For a while now, I’ve been getting up early, without an alarm, between 5:30 and 6:00. If it’s a weekday, sometimes it’s with the hubster. On weekends, I smell his cheek (mmm…), give him a kiss, and rise on my own. I get dressed, feed the cats and the birds, grab a bottle of kombucha (eight ounces a day, my elixir of life?), and a thoughtful book. Lately it’s been the Pema Chodron, Start Where You Are, I found at the library (I bought my own copy). I sit on the bench on the back porch, wrapped up in a scarf and blanket and one cat or another on my lap.
First, I sip my kombucha slowly, listening and watching all that is happening. At this hour, it is pretty quiet. The birds chirp and eat (see the crow?), a few cars pass, but not too many. Though I like being out when it is sunny, so I don’t feel so cold, the rain is nice, too. It falls so sweetly onto the metal roof over my head.
Once I’ve finished the kombucha, I read, but just a little bit. I don’t want to crowd my mind with too many ideas. It’s a busy place already. Then I sit and think about what I’ve read. Today, it was, “Rest in the nature of alaya, the essence.” Watch whatever comes up in the mind, the rising and falling of thoughts. There’s no need to despair about the quality or content. They’re just thoughts. “No big deal,” Pema says.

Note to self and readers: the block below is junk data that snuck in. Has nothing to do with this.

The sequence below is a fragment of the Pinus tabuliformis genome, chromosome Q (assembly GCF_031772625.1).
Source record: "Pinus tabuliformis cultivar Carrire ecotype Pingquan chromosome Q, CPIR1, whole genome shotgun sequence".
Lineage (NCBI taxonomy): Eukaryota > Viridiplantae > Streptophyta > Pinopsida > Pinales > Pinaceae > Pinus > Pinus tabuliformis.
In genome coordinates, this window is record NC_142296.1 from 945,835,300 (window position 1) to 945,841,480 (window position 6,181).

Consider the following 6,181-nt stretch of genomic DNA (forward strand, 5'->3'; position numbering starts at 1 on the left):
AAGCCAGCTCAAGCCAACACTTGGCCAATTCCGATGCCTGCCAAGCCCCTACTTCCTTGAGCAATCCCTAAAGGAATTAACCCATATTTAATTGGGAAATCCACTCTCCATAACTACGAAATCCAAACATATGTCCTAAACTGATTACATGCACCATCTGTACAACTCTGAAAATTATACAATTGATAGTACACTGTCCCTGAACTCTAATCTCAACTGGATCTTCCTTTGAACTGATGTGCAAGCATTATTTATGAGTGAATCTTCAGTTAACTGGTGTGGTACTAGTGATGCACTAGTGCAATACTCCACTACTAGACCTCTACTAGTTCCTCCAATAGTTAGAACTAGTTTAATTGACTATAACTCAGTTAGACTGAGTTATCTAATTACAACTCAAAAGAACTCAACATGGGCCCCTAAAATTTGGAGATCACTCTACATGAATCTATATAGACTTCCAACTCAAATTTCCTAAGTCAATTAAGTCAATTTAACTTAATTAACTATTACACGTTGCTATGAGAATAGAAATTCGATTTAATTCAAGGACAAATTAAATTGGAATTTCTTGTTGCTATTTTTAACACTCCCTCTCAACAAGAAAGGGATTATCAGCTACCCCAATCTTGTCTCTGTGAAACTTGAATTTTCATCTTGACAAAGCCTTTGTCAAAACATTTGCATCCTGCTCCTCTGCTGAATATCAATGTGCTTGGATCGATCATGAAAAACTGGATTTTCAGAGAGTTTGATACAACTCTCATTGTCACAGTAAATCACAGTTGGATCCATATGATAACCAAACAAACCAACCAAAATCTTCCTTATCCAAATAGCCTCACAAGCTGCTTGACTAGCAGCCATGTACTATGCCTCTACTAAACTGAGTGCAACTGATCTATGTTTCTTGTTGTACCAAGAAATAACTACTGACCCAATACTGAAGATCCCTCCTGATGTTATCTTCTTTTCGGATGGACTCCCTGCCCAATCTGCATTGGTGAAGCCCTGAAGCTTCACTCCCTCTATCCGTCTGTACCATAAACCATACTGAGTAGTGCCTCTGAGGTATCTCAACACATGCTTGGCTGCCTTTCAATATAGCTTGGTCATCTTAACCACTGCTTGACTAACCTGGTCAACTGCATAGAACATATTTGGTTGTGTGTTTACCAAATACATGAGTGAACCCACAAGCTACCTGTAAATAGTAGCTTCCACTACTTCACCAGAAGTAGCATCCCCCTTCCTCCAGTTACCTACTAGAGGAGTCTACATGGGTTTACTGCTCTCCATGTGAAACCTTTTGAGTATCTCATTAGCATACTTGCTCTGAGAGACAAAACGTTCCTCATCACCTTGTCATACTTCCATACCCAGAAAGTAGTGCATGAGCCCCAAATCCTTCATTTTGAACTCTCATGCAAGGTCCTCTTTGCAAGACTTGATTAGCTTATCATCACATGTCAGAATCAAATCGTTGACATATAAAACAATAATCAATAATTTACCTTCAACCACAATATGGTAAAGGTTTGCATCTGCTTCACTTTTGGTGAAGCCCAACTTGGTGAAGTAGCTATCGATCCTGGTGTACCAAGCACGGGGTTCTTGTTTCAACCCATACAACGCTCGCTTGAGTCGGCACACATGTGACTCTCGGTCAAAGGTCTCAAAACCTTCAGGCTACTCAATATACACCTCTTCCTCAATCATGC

I like the freedom this gives me. Permission. I have very dark thoughts sometimes. Heavy. Unkind. Cruel. They’re no big deal when I give them the space to be thoughts. They lose their potency and dissipate, though not always. Some are more stubborn and sticky, preferring to linger longer, but I’m finding more lightness around them, too. Maybe it’s just being outside in a place that I love, that I’ve worked hard to create. I’ve chosen every piece of furniture, every ornament, every plant with care. I’ve cleaned, weeded, cut, and fed everything here. I feel safe, safe to let my thoughts rise and fall like the plants themselves: sprouts, leaves, flowers, and seed, before starting over again.